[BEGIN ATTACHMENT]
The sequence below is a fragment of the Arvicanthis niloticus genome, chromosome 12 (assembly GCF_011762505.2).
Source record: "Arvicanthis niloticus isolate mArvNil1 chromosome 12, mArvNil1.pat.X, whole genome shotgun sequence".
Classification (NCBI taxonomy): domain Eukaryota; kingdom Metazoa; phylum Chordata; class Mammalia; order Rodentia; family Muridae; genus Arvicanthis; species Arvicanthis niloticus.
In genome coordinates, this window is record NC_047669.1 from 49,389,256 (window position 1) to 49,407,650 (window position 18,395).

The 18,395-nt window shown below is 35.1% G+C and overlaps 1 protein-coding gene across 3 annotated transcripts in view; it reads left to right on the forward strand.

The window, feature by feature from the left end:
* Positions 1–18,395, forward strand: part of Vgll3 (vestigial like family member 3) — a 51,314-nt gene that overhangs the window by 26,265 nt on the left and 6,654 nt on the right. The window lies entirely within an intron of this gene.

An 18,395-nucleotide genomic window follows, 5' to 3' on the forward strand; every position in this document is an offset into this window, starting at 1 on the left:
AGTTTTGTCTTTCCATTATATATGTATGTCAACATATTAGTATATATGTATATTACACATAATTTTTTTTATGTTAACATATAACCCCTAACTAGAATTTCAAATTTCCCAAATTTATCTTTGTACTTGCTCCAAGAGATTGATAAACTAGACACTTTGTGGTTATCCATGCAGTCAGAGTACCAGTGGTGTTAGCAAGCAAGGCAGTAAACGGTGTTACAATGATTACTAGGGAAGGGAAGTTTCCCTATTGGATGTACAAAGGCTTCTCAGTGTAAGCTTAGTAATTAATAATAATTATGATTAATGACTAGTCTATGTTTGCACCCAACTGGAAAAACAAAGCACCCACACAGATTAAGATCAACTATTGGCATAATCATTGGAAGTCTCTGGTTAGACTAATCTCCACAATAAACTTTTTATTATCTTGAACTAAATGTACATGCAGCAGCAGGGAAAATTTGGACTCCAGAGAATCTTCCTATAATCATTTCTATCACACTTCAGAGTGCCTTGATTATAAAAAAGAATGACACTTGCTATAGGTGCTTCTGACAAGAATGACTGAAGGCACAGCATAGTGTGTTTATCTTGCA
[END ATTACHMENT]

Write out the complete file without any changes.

The sequence below is a fragment of the Arvicanthis niloticus genome, chromosome 12 (assembly GCF_011762505.2).
Source record: "Arvicanthis niloticus isolate mArvNil1 chromosome 12, mArvNil1.pat.X, whole genome shotgun sequence".
Classification (NCBI taxonomy): domain Eukaryota; kingdom Metazoa; phylum Chordata; class Mammalia; order Rodentia; family Muridae; genus Arvicanthis; species Arvicanthis niloticus.
In genome coordinates, this window is record NC_047669.1 from 49,389,256 (window position 1) to 49,407,650 (window position 18,395).

The 18,395-nt window shown below is 35.1% G+C and overlaps 1 protein-coding gene across 3 annotated transcripts in view; it reads left to right on the forward strand.

The window, feature by feature from the left end:
* Positions 1–18,395, forward strand: part of Vgll3 (vestigial like family member 3) — a 51,314-nt gene that overhangs the window by 26,265 nt on the left and 6,654 nt on the right. The window lies entirely within an intron of this gene.

An 18,395-nucleotide genomic window follows, 5' to 3' on the forward strand; every position in this document is an offset into this window, starting at 1 on the left:
AGTTTTGTCTTTCCATTATATATGTATGTCAACATATTAGTATATATGTATATTACACATAATTTTTTTTATGTTAACATATAACCCCTAACTAGAATTTCAAATTTCCCAAATTTATCTTTGTACTTGCTCCAAGAGATTGATAAACTAGACACTTTGTGGTTATCCATGCAGTCAGAGTACCAGTGGTGTTAGCAAGCAAGGCAGTAAACGGTGTTACAATGATTACTAGGGAAGGGAAGTTTCCCTATTGGATGTACAAAGGCTTCTCAGTGTAAGCTTAGTAATTAATAATAATTATGATTAATGACTAGTCTATGTTTGCACCCAACTGGAAAAACAAAGCACCCACACAGATTAAGATCAACTATTGGCATAATCATTGGAAGTCTCTGGTTAGACTAATCTCCACAATAAACTTTTTATTATCTTGAACTAAATGTACATGCAGCAGCAGGGAAAATTTGGACTCCAGAGAATCTTCCTATAATCATTTCTATCACACTTCAGAGTGCCTTGATTATAAAAAAGAATGACACTTGCTATAGGTGCTTCTGACAAGAATGACTGAAGGCACAGCATAGTGTGTTTATCTTGCA